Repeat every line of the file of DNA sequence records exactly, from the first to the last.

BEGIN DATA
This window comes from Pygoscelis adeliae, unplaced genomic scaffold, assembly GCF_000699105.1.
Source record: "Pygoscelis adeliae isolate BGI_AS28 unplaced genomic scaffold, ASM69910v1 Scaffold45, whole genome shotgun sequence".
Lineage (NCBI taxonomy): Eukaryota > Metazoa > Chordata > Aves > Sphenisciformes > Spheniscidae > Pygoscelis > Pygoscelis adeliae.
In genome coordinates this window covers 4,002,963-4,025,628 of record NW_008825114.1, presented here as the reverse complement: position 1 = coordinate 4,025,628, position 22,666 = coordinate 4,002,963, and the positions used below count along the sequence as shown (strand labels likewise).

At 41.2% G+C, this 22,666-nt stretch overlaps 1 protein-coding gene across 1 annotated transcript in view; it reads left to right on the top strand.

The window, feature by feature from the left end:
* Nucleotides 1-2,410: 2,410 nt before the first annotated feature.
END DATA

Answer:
This window comes from Pygoscelis adeliae, unplaced genomic scaffold, assembly GCF_000699105.1.
Source record: "Pygoscelis adeliae isolate BGI_AS28 unplaced genomic scaffold, ASM69910v1 Scaffold45, whole genome shotgun sequence".
Lineage (NCBI taxonomy): Eukaryota > Metazoa > Chordata > Aves > Sphenisciformes > Spheniscidae > Pygoscelis > Pygoscelis adeliae.
In genome coordinates this window covers 4,002,963-4,025,628 of record NW_008825114.1, presented here as the reverse complement: position 1 = coordinate 4,025,628, position 22,666 = coordinate 4,002,963, and the positions used below count along the sequence as shown (strand labels likewise).

At 41.2% G+C, this 22,666-nt stretch overlaps 1 protein-coding gene across 1 annotated transcript in view; it reads left to right on the top strand.

The window, feature by feature from the left end:
* Nucleotides 1-2,410: 2,410 nt before the first annotated feature.